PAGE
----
Dams are pretty important. Blocking up waterways to provide water for domestic, industry, and irrigation purposes, generate hydroelectric power, and to give us the recreational areas where we enjoy fishing, swimming, and boating has been happening for hundreds of years.
But obviously, they have an impact on the natural environment where they are located. One of those problems, at least in case of the salmon, is that fish are no longer able to migrate to the upper reaches of rivers where they spawn. In places like northwest America, this becomes an even more critical issue because of the salmon’s keystone place in the region’s overall ecosystem. Is there any solution to this problem that exists outside of tearing down dams?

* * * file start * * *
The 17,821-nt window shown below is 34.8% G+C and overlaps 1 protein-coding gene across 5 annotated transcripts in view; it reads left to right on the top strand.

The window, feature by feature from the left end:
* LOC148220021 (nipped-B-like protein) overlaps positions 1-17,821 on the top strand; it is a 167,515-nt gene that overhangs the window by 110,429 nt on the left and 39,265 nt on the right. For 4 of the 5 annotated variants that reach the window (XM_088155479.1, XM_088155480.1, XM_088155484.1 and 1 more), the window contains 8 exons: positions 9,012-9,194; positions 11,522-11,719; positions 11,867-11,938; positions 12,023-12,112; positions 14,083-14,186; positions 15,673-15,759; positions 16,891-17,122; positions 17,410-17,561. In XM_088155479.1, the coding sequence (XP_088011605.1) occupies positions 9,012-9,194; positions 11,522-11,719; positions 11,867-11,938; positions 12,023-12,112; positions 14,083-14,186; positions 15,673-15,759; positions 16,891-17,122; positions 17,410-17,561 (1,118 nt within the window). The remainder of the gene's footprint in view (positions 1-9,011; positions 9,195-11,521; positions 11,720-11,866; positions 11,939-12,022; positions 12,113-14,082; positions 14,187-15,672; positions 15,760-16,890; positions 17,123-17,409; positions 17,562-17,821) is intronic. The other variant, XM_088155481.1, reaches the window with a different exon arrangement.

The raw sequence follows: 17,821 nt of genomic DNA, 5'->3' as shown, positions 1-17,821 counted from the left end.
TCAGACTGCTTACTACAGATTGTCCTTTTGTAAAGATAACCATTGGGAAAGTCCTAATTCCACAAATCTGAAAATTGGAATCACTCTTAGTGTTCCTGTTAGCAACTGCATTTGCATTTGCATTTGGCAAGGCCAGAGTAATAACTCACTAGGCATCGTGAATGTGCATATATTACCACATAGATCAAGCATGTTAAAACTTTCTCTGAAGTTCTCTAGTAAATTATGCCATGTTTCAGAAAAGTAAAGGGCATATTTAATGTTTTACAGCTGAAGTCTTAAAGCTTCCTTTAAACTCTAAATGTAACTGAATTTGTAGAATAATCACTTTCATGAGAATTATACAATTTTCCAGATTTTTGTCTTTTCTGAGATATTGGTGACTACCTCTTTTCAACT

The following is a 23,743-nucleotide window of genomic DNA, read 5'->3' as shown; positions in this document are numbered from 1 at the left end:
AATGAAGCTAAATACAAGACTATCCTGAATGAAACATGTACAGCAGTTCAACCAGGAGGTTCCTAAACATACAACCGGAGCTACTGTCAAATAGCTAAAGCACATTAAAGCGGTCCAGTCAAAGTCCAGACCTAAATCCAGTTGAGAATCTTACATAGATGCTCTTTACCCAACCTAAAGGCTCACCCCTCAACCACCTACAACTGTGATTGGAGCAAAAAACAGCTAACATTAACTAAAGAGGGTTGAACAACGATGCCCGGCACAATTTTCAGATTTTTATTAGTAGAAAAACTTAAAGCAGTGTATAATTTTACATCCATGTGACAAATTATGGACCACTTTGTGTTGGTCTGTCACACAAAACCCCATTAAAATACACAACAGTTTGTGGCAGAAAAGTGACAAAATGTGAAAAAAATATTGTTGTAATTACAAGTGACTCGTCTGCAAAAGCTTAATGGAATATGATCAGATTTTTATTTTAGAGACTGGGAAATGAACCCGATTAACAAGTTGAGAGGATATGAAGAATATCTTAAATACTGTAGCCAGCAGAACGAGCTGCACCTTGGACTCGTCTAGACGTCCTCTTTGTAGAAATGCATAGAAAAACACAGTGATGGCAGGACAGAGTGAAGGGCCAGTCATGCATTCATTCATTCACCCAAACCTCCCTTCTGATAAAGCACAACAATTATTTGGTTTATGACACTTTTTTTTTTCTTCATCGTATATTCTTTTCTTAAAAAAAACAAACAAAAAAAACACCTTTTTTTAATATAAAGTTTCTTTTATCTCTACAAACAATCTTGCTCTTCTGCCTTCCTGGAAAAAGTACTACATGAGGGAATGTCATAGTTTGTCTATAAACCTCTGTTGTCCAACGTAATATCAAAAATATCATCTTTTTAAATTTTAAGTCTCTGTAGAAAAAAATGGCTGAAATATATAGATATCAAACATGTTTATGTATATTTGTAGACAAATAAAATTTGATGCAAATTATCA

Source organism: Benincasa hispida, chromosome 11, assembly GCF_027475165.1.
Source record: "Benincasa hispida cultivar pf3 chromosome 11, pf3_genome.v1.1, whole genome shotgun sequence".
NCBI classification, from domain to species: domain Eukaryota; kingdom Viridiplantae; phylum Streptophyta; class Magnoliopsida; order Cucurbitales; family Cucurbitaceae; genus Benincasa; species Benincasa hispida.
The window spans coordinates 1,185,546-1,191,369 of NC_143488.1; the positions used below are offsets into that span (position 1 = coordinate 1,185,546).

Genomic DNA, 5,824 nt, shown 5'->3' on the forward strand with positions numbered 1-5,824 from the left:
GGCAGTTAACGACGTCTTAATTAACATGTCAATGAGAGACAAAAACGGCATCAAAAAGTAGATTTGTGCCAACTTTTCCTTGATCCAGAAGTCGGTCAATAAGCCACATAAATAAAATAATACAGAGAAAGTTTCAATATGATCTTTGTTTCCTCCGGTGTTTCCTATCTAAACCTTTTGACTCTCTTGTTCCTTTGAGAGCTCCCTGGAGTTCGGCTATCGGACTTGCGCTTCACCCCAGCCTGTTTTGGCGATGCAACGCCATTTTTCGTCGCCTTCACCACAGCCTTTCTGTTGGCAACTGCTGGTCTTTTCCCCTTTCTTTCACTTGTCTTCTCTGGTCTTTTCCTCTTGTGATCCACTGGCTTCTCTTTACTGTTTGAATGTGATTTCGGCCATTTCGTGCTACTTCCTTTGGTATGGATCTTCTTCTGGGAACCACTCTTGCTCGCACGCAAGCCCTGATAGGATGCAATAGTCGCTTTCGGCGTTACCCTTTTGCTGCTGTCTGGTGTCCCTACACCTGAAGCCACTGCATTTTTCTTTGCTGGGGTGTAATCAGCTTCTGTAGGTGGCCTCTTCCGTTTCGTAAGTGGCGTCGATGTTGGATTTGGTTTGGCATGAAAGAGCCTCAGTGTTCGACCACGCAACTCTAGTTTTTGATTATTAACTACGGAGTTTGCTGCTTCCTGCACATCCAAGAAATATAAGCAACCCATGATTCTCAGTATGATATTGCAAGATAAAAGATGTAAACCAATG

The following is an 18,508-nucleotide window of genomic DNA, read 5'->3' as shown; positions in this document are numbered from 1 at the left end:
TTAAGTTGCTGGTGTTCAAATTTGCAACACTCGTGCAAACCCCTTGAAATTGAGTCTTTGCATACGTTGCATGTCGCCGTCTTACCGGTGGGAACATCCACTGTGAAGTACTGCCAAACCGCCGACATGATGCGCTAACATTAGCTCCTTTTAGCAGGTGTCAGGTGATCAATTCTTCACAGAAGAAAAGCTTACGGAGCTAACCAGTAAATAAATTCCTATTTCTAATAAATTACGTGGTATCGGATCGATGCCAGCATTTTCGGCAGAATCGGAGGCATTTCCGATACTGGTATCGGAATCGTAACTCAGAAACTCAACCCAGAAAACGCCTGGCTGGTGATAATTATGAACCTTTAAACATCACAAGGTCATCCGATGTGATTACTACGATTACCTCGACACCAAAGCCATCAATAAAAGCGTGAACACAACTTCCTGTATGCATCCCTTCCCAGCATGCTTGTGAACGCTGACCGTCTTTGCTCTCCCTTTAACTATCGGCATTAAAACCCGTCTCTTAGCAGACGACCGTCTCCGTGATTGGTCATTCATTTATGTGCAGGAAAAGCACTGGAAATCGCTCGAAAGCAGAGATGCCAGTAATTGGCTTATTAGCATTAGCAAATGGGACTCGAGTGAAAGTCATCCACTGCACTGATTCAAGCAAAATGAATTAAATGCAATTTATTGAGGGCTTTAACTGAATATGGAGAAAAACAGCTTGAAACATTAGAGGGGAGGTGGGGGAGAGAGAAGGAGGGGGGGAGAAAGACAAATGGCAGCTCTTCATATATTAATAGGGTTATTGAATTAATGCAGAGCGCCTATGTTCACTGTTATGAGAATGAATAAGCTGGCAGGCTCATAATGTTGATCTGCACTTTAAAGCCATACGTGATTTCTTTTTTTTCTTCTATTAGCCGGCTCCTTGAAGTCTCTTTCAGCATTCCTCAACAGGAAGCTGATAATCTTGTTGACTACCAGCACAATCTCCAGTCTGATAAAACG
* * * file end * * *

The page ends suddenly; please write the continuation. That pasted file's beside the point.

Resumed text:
There is, actually. Whooshh Innovations, a company based in Seattle, has developed a unique way of transporting fish over those pesky dams. Their FishL Passage Portals allow native fish to pass over dams in seconds and continue on their way with little to no stress, allowing them to reach their spawning grounds. They also can help filter out invasive species who may otherwise wreak havoc on the local habitat.
The technology costs 80 percent less than other fish passage options. The FishL Passage also reduces the time spent on fish handling and transport by human workers. Finally, it improves water management practices so that more energy can be generated and more water provided to farmers without affecting fish migration.
And honestly, it looks really cool to watch fish shoot out of a tube and continue on their merry way.